Scott was deported, but the whole saga backfired on the Australian government and intelligence agencies. If Scott had been left alone, he would have had a pleasant visit, mixing travel with meeting a few activists. Instead, Scott's arrest received considerable news coverage and stimulated interest in nonviolent action across the country. It wasn't pleasant for Scott but it had a huge impact.
This was exactly as predicted by the backfire model: an attack that many people saw as unfair - Scott's arrest and deportation - was counterproductive for the attackers. In a further indication of the relevance of the model, the government used all five techniques for inhibiting outrage - cover-up, devaluation, reinterpretation, official channels and intimidation. However, the government's techniques did not succeed, in large part because of the efforts by Iain and other activists to challenge the arrest.
The Scott Parkin saga was one of those rare occasions when it was possible to see the immediate relevance of theory to action. The more common experience, from the theorist's perspective, is developing ideas, putting them out into the world - through articles and talks - and never hearing a thing about how they are used. That may mean that no one is taking notice. It's hard to know. Not only is there limited understanding about what it takes to develop theory for activists, but there is little feedback when attempting it. Even so, it can be worthwhile to try, though it's only a small part of efforts to create a better world.
I thank Sharon Callaghan, Jim Jasper, Karen Kennedy, Ian Miles, Iain Murray, Yasmin Rittau and Chris Rootes for useful feedback. Anu Bissoonauth-Bedford, Peter Gibson, Jenn Phillips, Colin Salter and Frances Steel provided useful textual suggestions.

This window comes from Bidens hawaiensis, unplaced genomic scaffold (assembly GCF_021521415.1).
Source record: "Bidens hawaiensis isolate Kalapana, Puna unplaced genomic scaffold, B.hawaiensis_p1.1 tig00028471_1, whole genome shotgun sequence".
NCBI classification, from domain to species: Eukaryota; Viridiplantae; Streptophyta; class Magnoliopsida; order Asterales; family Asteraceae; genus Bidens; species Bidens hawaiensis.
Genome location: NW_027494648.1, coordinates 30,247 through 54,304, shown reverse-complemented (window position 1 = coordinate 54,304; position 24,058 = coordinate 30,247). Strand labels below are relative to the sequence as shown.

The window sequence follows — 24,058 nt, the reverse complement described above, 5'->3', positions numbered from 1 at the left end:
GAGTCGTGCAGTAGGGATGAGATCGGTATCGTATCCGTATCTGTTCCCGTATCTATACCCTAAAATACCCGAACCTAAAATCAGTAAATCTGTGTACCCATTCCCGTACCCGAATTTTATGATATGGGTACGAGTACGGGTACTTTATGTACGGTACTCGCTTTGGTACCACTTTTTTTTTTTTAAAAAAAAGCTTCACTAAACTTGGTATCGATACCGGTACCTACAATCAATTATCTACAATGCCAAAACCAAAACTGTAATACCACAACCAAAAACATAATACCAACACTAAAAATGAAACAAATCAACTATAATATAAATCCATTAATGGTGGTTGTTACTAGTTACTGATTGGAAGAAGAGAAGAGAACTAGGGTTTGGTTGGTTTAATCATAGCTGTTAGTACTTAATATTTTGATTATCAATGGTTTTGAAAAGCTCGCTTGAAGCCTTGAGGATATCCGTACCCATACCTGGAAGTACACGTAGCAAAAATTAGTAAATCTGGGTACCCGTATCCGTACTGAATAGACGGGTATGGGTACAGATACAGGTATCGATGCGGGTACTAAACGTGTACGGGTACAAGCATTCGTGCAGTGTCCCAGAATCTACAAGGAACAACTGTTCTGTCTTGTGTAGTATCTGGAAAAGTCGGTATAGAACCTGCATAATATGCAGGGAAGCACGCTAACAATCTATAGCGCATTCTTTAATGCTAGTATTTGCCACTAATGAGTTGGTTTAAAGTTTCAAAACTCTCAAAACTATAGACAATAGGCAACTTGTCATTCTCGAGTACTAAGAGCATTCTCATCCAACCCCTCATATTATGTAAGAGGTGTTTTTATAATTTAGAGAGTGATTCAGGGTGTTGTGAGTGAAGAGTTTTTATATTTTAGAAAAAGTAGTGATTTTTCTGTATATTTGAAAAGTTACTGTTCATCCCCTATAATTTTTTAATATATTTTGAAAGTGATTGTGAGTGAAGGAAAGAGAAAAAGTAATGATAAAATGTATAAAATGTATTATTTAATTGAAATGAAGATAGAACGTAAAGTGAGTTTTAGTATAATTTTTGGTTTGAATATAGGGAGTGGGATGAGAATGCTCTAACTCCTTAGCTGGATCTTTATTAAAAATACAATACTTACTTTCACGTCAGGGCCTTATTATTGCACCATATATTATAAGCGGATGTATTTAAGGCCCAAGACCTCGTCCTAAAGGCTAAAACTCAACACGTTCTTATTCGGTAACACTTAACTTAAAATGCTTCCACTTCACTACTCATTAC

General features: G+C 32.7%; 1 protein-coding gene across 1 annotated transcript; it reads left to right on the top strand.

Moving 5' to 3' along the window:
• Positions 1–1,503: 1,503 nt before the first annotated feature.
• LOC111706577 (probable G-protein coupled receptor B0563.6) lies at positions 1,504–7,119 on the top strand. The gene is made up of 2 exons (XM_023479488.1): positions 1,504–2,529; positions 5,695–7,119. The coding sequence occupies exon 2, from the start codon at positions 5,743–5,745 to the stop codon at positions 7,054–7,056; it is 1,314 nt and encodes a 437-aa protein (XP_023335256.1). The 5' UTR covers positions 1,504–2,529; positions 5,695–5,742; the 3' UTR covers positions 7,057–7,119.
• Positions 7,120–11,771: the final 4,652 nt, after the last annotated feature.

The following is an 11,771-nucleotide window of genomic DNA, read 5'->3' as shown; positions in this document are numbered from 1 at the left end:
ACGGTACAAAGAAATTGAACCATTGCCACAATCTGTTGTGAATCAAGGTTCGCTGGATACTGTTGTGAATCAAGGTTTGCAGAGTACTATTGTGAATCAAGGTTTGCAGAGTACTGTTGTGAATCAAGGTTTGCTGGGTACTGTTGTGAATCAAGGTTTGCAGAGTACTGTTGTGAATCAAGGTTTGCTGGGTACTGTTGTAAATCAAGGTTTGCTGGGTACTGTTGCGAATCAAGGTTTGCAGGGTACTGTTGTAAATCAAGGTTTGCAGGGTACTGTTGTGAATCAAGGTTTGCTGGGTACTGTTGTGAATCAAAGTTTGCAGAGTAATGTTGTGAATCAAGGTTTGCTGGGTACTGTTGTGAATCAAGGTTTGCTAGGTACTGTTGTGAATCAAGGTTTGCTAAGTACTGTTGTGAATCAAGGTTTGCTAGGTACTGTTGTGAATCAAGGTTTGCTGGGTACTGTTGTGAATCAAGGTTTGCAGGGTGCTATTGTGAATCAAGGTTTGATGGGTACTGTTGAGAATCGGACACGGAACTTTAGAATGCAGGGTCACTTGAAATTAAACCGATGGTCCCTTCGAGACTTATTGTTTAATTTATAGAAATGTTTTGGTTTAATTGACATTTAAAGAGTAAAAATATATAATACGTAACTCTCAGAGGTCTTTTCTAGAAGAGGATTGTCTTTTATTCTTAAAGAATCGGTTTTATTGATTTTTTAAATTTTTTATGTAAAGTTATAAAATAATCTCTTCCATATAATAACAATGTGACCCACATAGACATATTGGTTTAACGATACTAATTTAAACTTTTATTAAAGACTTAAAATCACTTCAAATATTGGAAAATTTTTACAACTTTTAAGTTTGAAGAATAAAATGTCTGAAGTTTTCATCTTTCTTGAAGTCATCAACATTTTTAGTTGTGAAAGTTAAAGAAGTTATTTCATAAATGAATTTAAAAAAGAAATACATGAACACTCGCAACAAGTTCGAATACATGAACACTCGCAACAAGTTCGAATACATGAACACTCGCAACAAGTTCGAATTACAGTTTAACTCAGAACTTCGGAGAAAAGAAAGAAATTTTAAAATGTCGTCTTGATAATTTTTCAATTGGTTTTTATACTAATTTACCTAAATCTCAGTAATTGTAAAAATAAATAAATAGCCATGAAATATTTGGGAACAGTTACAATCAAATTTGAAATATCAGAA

Brian Martin is professor of social sciences at the University of Wollongong, vice president of Whistleblowers Australia and a member of Schweik Action Wollongong.
1 K. Anders Ericsson, Neil Charness, Paul J. Feltovich and Robert R. Hoffman (eds.), The Cambridge Handbook of Expertise and Expert Performance (Cambridge: Cambridge University Press, 2006).
2 The most insightful treatment I know of the relevance of social movement theory to activists is Chris Rootes, "Theory of social movements: theory for social movements?" Philosophy and Social Action, 16 (4), October-December 1990, pp. 5-17.
3 Some of this work is highly stimulating. I especially like the approach of Alain Touraine. See for example The Voice and the Eye: An Analysis of Social Movements (Cambridge: Cambridge University Press, 1981).
4 George Lakoff, Don't Think of an Elephant! Know Your Values and Frame the Debate (White River Junction, VT: Chelsea Green, 2004).
5 Saul Alinsky was a community organiser, not a social movement scholar. His best-known book is Rules for Radicals: A Practical Primer for Realistic Radicals (New York: Random House, 1971).
6 James M. Jasper, Getting Your Way: Strategic Dilemmas in the Real World (Chicago: University of Chicago Press, 2006), pp. xii-xiii.
7 See also David Croteau, William Hoynes and Charlotte Ryan (eds.), Rhyming Hope and History: Activists, Academics, and Social Movement Scholarship (Minneapolis: University of Minnesota Press, 2005), p. xii: "Movement theorists usually speak to themselves, rarely reaching beyond the narrow confines of specialized academic journals and conferences. As a result, movement activists generally do not know or use social movement theorists' work. If they are familiar with some of it, they often think it trivial."